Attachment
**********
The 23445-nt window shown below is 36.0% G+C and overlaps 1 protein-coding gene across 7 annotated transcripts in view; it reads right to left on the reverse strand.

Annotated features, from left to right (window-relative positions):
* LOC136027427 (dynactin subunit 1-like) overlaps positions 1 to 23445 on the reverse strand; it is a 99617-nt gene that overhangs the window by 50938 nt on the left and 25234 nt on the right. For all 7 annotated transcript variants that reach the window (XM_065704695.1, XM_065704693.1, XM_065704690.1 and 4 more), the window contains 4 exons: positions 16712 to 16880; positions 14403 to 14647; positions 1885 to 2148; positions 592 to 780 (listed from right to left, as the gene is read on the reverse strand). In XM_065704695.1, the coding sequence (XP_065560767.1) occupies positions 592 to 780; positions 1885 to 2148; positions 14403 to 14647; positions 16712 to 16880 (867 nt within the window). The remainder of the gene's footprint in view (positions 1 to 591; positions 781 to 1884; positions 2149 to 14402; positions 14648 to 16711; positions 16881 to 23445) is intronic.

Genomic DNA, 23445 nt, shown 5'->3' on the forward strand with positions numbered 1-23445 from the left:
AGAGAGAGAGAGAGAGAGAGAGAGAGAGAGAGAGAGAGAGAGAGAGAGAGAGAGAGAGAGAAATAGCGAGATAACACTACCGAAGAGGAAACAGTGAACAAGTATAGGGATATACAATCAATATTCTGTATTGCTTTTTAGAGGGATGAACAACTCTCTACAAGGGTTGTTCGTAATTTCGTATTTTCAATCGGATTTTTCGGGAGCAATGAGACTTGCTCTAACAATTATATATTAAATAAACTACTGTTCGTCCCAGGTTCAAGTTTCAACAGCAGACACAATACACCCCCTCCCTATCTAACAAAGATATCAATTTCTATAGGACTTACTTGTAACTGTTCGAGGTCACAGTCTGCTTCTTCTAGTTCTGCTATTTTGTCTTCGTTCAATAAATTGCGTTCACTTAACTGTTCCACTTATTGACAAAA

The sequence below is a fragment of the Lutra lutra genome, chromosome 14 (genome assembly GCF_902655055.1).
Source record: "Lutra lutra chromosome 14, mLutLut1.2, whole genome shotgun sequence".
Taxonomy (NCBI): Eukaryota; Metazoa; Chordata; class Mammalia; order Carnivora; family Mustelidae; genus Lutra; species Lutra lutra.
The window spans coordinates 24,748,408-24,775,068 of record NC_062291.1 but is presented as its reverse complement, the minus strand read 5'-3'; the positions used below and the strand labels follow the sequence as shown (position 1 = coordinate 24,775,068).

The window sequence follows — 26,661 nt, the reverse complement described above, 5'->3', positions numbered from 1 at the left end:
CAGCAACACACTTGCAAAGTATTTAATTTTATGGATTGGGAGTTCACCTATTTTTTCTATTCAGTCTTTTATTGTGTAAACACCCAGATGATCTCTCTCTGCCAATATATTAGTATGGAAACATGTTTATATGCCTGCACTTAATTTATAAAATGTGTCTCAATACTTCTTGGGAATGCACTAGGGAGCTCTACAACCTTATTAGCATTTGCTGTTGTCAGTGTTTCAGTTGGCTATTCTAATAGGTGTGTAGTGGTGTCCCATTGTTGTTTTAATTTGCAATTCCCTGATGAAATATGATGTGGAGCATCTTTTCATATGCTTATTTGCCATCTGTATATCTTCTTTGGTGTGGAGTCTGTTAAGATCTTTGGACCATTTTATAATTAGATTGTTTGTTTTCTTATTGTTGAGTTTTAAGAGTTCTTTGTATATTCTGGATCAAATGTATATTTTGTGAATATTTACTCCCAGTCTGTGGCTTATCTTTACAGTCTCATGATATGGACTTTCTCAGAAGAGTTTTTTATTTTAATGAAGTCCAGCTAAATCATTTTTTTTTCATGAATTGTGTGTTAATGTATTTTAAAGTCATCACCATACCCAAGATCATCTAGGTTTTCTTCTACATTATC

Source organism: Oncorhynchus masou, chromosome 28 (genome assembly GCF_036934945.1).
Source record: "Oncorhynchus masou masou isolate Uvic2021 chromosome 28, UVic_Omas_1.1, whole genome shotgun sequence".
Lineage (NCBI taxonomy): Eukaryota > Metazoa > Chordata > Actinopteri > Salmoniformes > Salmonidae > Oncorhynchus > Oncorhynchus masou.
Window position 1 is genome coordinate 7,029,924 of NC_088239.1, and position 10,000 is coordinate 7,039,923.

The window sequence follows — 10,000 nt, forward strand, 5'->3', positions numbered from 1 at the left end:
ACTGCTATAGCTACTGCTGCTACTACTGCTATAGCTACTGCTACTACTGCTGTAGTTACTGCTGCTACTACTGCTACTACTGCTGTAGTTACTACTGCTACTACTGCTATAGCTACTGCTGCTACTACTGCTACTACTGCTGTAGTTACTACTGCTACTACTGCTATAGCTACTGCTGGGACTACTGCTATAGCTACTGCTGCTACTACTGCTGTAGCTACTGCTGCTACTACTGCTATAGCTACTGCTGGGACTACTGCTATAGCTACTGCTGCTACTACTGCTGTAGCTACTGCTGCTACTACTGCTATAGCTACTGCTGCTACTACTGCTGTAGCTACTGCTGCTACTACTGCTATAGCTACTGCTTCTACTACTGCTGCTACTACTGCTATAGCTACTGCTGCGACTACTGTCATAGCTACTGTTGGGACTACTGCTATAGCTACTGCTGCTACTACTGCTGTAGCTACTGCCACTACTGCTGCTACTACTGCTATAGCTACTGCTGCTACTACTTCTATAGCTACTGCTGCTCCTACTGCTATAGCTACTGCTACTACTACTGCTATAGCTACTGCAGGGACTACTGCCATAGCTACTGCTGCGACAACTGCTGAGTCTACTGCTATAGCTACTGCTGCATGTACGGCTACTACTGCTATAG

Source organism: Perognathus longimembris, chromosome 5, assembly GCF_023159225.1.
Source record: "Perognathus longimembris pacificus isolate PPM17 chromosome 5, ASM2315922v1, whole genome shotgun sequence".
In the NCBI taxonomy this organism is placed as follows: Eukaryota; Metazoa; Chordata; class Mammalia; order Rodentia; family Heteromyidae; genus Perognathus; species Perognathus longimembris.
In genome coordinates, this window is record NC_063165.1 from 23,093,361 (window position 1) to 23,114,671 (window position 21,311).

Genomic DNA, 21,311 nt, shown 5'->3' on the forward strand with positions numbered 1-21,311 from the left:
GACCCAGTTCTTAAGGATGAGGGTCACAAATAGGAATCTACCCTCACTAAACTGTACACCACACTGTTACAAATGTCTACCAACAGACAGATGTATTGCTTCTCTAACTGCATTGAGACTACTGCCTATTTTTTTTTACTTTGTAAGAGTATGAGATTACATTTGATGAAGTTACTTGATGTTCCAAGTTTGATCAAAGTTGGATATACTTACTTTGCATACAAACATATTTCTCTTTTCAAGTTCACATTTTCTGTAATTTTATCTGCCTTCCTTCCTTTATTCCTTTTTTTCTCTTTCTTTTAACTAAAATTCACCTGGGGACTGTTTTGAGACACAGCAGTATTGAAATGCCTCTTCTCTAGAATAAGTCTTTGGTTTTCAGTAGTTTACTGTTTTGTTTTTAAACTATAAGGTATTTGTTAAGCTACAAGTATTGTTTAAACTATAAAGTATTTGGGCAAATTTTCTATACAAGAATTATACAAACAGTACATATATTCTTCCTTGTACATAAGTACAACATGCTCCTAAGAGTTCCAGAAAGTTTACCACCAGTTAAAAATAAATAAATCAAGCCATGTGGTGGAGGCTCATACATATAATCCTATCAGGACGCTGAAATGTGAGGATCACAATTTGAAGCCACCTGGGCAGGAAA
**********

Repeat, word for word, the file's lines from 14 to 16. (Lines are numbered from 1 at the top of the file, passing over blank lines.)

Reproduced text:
Lineage (NCBI taxonomy): Eukaryota > Metazoa > Chordata > Actinopteri > Salmoniformes > Salmonidae > Oncorhynchus > Oncorhynchus masou.
Window position 1 is genome coordinate 7,029,924 of NC_088239.1, and position 10,000 is coordinate 7,039,923.

The window sequence follows — 10,000 nt, forward strand, 5'->3', positions numbered from 1 at the left end: